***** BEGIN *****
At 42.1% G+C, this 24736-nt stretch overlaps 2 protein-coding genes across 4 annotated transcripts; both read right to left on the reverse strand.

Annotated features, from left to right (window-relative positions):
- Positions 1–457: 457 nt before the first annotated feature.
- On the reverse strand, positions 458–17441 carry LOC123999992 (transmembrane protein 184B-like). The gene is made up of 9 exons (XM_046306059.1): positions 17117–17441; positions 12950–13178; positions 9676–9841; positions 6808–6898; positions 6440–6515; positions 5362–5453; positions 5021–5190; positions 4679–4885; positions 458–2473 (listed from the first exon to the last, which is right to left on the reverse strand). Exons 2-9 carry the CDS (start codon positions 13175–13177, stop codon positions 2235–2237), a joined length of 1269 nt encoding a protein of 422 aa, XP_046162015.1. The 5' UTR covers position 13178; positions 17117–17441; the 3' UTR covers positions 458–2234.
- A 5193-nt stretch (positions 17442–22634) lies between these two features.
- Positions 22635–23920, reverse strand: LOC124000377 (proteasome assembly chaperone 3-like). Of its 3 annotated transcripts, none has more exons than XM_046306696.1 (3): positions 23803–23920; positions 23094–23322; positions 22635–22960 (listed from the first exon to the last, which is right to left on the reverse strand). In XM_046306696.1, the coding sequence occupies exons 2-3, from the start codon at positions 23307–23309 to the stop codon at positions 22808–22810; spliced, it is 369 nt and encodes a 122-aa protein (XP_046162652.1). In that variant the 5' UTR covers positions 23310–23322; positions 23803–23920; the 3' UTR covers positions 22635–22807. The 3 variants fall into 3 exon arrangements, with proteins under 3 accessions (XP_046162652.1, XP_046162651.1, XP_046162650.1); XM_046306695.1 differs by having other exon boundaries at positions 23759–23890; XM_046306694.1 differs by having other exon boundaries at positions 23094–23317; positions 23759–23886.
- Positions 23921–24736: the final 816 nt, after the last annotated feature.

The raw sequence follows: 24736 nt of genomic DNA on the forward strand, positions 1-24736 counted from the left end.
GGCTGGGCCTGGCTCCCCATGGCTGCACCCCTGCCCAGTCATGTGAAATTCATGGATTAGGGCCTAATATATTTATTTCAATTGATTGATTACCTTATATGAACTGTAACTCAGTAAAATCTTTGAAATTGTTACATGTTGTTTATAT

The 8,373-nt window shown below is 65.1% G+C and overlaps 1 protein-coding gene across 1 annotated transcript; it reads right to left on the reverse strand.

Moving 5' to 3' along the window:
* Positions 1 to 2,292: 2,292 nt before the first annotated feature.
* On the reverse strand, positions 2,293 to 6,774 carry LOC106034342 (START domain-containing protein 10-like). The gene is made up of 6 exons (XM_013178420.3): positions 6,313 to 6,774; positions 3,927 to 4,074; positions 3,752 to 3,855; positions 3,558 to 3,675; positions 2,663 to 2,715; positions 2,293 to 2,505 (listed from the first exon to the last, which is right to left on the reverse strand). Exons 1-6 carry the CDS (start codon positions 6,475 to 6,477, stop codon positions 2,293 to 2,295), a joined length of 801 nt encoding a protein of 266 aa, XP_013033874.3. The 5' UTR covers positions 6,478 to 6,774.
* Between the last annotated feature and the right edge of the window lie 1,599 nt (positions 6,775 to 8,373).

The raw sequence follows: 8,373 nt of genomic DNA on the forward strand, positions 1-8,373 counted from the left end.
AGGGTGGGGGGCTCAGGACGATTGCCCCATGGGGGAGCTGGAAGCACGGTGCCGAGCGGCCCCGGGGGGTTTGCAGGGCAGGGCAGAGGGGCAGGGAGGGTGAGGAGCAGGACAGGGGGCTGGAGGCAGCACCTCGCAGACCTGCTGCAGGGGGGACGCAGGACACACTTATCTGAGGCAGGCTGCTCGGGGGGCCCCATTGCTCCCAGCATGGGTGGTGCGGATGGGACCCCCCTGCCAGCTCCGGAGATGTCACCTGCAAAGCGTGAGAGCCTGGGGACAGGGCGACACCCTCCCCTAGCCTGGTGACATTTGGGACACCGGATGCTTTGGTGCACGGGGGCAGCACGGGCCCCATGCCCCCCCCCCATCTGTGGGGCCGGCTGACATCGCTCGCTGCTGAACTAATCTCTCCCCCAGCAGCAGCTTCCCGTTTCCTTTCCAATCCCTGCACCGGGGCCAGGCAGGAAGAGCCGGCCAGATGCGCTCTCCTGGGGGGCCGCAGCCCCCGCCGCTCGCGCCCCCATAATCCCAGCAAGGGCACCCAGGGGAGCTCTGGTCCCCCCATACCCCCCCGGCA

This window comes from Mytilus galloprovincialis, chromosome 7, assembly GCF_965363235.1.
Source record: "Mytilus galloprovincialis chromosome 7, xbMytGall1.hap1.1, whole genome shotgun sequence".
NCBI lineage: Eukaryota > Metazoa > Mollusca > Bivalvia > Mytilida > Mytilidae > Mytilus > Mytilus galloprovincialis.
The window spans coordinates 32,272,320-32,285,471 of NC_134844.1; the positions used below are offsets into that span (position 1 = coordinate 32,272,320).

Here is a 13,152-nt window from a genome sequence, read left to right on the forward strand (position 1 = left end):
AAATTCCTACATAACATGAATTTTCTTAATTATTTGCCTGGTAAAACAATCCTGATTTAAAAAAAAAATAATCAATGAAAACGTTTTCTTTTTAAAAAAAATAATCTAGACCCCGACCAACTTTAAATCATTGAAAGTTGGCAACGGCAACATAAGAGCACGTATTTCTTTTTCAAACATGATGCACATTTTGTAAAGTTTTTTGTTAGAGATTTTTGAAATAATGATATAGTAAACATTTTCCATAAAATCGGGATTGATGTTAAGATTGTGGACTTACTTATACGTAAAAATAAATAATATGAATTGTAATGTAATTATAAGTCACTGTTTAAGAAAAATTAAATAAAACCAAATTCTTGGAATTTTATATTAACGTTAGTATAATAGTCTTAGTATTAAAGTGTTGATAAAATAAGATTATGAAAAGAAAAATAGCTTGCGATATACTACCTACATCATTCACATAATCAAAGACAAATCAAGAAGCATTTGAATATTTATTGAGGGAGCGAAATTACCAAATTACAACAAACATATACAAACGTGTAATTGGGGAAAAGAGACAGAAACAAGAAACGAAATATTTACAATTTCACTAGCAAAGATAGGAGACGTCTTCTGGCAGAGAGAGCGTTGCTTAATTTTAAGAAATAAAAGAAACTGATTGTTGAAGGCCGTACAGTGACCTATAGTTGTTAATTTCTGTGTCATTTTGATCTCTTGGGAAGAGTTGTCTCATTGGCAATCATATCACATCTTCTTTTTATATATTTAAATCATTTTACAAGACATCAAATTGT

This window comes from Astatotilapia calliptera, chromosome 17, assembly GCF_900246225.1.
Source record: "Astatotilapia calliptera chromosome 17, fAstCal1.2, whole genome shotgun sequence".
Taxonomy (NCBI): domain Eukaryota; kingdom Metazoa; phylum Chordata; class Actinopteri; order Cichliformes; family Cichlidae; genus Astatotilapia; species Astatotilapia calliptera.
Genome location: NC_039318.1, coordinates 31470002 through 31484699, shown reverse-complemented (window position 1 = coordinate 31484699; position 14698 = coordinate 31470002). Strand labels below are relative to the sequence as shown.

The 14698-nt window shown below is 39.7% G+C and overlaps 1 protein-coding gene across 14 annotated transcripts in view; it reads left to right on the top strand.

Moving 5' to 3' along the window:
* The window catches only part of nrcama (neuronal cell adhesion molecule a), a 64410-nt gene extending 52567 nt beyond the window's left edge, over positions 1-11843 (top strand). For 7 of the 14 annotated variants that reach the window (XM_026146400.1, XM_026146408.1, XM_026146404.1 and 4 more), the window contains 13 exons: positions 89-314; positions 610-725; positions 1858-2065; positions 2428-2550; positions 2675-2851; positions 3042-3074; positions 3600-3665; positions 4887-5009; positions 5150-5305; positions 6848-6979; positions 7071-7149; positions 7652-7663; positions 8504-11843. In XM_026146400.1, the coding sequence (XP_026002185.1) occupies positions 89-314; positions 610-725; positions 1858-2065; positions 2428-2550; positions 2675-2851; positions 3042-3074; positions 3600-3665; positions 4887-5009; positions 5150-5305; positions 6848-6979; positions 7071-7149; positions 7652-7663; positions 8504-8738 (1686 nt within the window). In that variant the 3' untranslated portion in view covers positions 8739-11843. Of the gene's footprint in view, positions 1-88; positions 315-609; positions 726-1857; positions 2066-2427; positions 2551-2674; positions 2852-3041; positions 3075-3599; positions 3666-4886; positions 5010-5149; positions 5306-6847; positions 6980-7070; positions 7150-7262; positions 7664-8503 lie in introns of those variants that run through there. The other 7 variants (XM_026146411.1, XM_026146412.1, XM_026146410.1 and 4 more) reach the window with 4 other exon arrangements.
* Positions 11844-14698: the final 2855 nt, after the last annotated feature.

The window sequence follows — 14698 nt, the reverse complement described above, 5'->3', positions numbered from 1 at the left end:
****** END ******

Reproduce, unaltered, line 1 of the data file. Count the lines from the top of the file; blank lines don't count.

At 42.1% G+C, this 24736-nt stretch overlaps 2 protein-coding genes across 4 annotated transcripts; both read right to left on the reverse strand.